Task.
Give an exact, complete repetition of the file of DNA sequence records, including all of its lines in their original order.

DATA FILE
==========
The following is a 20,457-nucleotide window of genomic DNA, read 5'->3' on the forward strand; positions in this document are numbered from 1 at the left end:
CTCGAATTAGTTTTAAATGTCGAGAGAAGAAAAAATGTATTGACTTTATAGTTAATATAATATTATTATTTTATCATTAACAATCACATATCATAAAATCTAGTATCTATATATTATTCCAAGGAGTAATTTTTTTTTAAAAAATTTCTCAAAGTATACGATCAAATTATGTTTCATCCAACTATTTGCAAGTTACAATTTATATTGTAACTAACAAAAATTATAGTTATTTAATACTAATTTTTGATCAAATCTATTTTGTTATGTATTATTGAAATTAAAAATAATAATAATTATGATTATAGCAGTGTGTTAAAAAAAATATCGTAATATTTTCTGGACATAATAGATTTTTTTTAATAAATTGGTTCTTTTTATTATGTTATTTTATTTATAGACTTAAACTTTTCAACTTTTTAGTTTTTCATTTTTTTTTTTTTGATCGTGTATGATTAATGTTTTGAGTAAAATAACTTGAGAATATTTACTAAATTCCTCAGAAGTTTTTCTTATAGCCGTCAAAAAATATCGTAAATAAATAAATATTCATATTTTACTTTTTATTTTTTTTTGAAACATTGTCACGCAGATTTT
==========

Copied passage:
The following is a 20,457-nucleotide window of genomic DNA, read 5'->3' on the forward strand; positions in this document are numbered from 1 at the left end:
CTCGAATTAGTTTTAAATGTCGAGAGAAGAAAAAATGTATTGACTTTATAGTTAATATAATATTATTATTTTATCATTAACAATCACATATCATAAAATCTAGTATCTATATATTATTCCAAGGAGTAATTTTTTTTTAAAAAATTTCTCAAAGTATACGATCAAATTATGTTTCATCCAACTATTTGCAAGTTACAATTTATATTGTAACTAACAAAAATTATAGTTATTTAATACTAATTTTTGATCAAATCTATTTTGTTATGTATTATTGAAATTAAAAATAATAATAATTATGATTATAGCAGTGTGTTAAAAAAAATATCGTAATATTTTCTGGACATAATAGATTTTTTTTAATAAATTGGTTCTTTTTATTATGTTATTTTATTTATAGACTTAAACTTTTCAACTTTTTAGTTTTTCATTTTTTTTTTTTTGATCGTGTATGATTAATGTTTTGAGTAAAATAACTTGAGAATATTTACTAAATTCCTCAGAAGTTTTTCTTATAGCCGTCAAAAAATATCGTAAATAAATAAATATTCATATTTTACTTTTTATTTTTTTTTGAAACATTGTCACGCAGATTTT